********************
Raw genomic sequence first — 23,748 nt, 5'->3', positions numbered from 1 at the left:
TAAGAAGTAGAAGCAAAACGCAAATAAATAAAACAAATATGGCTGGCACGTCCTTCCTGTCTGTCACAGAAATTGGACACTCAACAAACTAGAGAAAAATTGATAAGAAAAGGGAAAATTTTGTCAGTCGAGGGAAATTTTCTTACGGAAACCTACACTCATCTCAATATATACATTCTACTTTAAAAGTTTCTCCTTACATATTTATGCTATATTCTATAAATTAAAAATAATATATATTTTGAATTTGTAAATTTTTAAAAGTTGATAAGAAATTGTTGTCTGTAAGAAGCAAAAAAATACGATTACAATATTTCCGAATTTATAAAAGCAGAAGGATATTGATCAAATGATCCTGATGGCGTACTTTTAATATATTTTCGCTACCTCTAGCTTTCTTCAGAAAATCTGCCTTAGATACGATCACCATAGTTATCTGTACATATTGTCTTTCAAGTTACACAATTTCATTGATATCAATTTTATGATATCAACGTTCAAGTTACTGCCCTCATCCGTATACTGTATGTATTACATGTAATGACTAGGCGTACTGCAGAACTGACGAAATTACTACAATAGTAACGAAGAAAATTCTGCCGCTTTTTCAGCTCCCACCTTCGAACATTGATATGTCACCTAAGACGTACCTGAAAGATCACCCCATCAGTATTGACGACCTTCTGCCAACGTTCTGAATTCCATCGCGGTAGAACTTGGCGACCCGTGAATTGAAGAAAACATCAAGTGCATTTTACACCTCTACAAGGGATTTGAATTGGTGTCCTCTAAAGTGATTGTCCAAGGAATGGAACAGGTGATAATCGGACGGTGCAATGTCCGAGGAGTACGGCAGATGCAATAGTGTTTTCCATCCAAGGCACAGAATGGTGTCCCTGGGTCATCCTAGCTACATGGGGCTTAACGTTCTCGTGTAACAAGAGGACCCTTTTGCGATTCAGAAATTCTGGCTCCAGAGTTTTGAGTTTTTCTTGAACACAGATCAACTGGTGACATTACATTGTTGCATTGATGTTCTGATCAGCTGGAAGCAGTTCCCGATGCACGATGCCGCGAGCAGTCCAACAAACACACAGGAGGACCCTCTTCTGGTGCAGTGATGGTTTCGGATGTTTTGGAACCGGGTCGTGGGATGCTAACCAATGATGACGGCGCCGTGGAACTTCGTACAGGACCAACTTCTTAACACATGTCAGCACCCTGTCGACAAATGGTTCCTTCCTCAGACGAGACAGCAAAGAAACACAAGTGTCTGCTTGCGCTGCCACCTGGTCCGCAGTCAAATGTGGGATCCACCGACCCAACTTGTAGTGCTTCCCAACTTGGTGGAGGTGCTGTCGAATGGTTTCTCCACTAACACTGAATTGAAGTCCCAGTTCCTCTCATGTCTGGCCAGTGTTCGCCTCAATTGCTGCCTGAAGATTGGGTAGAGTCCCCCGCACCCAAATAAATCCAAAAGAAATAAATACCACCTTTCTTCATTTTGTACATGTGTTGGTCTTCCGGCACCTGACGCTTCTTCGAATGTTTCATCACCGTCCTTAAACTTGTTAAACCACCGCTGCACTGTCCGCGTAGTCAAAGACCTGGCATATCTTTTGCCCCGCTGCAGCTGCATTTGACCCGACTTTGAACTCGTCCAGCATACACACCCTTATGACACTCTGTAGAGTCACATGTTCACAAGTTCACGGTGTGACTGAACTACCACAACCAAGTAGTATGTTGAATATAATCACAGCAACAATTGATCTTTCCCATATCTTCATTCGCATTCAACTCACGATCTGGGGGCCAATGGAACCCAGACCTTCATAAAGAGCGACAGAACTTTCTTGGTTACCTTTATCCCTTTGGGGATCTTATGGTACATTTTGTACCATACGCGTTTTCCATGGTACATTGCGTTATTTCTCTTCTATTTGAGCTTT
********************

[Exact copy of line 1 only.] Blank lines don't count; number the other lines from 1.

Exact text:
Raw genomic sequence first — 23,748 nt, 5'->3', positions numbered from 1 at the left: